Having a COACH support group or mastermind is different to a team of mentors who you are likely to consult and confide in individually. COACH support groups meet on a regular basis, whether that is weekly, monthly, quarterly or even yearly. It’s a group that is likely to be diverse in nature and provides the psychological safety to discuss, brainstorm and challenge solutions to problems, ideas or challenges that people in the group face.
These groups provide a sense of belonging; an honest feedback mechanism where they act as a nurturer, mirror or provider of truth; and can also function as celebrator, motivator and inspirer. They enable you to find clarity and most importantly perspective. An extra bonus is that support groups allow you to form connections that help alleviate stress, anxiety and improve mental health. What COACH mastermind or support group will help you go to the next level in 2020?
4. EMBRACE THE INCLUSIVITY OF COURAGE AND VULNERABILITY
In the past vulnerability may be seen as a weakness, when in fact it is actually a strength. We grow through adversity, changing our environment and challenging the status quo. Courage and vulnerability are inclusive. Without vulnerability we cannot be courageous and without courage we cannot find the strength to speak up and be vulnerable. As a COACH it is ok to say you don’t have an answer, that you were wrong, are feeling a lack in confidence and that other peoples answers are better.
Having vulnerable discussions helps to build psychological safety within your team or between stakeholders. Vulnerability cultivates trust and respect from others, while creating the space for others to speak up about problems, issues or feelings they have. It fosters discussion about key problems and allows people with different perspectives to provide solutions that may not have surfaced before. As a COACH you need to lead by example by taking the first step to showcasing that vulnerability is positive and a key pillar to growth in your coaching group and life. How will you let your guard down, put your ego to the side and create a space for vulnerability and courage to flourish in your work or COACHing environment?
It is important to remember that we do not succeed on our own. There is no instant solution or cure to COACH loneliness, and it requires patience and time to create a strong support network and environment. It is important to that as an influential leader that you identify and build strong team of mentors and support group for valuable guidance when there is uncertainty, difficulty confronts us and we need to celebrate successes in life. Take the time to reflect and then recognize how the 4 Ways To Overcome COACH Loneliness can you help you rise up and become a better COACH in 2020.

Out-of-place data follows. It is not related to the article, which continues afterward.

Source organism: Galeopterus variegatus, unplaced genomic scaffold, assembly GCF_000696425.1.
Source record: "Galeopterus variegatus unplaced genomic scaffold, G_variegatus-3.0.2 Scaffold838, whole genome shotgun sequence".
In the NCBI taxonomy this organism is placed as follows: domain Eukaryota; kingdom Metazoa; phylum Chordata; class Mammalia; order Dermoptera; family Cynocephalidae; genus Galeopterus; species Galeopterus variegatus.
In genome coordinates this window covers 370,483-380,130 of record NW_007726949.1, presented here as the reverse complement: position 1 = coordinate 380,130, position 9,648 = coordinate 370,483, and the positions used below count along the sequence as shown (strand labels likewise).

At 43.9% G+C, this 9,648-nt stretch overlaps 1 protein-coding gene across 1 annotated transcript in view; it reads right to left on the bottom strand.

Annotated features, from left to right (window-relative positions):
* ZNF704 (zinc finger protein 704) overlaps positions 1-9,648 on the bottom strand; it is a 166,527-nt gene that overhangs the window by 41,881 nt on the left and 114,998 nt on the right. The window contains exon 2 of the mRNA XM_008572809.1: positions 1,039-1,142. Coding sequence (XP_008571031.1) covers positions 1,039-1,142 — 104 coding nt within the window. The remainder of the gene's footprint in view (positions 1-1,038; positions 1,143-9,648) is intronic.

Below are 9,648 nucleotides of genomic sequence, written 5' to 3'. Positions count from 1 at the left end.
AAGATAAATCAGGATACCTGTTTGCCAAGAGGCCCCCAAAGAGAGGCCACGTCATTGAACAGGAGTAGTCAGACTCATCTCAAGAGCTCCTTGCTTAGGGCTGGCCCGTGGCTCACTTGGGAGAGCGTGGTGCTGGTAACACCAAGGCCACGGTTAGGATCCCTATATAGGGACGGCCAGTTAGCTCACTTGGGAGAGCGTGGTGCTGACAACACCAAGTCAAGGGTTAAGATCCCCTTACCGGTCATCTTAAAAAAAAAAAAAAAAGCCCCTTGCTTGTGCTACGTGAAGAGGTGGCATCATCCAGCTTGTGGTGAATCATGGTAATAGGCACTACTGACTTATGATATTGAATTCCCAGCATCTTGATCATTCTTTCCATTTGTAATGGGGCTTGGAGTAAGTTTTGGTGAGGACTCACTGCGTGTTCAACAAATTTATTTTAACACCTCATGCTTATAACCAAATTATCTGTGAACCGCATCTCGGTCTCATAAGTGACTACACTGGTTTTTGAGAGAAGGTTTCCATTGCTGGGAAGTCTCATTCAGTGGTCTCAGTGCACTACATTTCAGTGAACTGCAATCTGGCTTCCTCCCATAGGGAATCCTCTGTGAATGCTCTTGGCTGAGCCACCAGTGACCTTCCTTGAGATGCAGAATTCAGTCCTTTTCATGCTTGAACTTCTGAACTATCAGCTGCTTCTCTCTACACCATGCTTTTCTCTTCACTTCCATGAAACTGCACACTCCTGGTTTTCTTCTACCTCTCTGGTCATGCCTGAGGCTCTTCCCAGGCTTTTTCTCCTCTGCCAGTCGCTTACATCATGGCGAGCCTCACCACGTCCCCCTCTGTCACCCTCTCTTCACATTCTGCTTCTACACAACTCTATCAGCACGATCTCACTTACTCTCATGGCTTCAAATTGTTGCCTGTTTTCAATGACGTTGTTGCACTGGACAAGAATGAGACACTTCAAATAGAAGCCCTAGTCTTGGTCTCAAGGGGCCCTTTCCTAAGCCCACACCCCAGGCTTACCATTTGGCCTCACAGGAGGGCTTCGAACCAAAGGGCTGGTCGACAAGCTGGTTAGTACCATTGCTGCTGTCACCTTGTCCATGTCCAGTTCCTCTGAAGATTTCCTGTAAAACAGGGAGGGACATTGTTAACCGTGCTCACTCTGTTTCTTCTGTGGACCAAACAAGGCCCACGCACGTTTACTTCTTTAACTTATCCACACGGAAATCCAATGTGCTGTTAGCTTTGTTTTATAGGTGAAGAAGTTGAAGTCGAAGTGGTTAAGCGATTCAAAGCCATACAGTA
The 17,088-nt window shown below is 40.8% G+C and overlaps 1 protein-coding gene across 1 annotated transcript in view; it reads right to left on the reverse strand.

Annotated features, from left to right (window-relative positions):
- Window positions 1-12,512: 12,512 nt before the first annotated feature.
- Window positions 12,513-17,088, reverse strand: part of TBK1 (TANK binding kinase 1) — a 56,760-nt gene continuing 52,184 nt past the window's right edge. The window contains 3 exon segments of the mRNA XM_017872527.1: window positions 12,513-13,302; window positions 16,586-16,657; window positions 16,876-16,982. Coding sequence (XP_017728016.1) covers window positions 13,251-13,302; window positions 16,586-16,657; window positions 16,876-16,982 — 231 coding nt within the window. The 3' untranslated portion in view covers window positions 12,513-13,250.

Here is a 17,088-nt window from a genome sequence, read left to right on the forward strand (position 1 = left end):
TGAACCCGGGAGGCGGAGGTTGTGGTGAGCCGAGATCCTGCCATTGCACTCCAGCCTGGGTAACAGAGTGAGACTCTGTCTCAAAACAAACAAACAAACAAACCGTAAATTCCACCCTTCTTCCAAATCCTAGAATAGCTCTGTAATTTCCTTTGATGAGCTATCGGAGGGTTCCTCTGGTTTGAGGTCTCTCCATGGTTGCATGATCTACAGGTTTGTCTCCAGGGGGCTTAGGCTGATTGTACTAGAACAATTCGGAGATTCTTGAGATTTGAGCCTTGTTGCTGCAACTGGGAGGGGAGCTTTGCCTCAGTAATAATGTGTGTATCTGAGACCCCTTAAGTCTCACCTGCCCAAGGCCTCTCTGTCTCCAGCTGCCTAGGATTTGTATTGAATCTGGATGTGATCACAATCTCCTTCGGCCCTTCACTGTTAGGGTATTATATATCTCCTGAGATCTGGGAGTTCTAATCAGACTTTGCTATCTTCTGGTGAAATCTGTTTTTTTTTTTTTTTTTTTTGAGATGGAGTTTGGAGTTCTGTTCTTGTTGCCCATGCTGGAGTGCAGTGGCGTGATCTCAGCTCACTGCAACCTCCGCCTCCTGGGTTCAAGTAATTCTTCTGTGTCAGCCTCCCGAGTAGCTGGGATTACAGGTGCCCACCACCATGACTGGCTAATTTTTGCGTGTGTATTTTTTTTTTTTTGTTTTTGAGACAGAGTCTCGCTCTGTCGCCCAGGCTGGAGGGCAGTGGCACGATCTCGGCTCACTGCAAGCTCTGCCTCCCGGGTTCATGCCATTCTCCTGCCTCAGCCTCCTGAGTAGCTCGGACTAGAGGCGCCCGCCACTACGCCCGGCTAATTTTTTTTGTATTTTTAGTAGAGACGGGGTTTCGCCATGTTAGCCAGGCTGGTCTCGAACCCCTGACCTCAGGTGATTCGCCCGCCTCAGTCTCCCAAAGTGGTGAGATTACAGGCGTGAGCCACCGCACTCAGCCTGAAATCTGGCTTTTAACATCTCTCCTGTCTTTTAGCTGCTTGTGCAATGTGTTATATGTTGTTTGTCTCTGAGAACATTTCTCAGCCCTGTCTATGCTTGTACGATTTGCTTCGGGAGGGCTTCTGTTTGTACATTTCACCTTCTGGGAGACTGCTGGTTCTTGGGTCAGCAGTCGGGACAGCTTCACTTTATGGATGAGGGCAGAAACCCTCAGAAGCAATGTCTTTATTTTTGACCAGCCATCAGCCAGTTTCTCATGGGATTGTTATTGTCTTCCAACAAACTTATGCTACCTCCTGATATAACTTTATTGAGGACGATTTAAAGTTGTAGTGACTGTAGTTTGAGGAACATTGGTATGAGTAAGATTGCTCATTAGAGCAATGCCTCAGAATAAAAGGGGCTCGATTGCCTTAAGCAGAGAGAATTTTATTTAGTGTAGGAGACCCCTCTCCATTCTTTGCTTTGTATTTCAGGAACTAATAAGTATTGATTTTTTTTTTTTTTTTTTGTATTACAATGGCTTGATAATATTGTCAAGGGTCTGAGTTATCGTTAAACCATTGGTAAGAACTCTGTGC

If you need someone to talk to or would like to join a sport coach mastermind group, then please go to the World Sport Coach coach services page.
Cacioppo et al. (2009) What Are the Brain Mechanisms on Which Psychological Processes Are Based?Perspectives on Psychological Science, 2009; 4 (1): 10 Link
Bergland, C. (2015) Loneliness: Perceived Social Isolation Is Public Enemy No. 1 Psychology Today, 23rd November 2015. Link
Comerford, C. (2018) Loneliness: The Executive Challenge No One Talks About. Forbes, 7th July 2018. Link
Beyond The Comfort Zone Link High Performers Cultivate More Powerful Traits Link Are You Seeing The Big Picture? Link Are Leaders Born? Link A Step Ahead Of The Game Link I Make No Apologies This Is Me! Link
Nature (our DNA) and nurture (environmental influences) both need to be taken into consideration when trying to understand how a leader is formed. The way I like to look at whether leaders are Born or Made, is by looking at leadership capability through the concept of a bell-curve.
At the bottom of the curve, there are ~10% of people that will struggle, no matter how hard they try, to be a good leader. Their DNA is just not wired to lead and every amount of training is unlikely to get them to a position where they can lead effectively. On the top of the bell curve are the ~10% of people who are born to lead. They are born with an innate instinct to lead. As they grow and develop they tend to continue getting better and better.
The other ~80% of people in the middle have the potential to be good leaders, if not great leaders. They have to be prepared to work really hard on their leadership skills, especially self-awareness. This involves learning how to take a ‘birds-eye-view’ of yourself, be open to asking for feedback and developing great listening skills.
However, I do believe that the world’s most exceptional visionary leaders are highly likely to only come from the ~10% of people who are born leaders.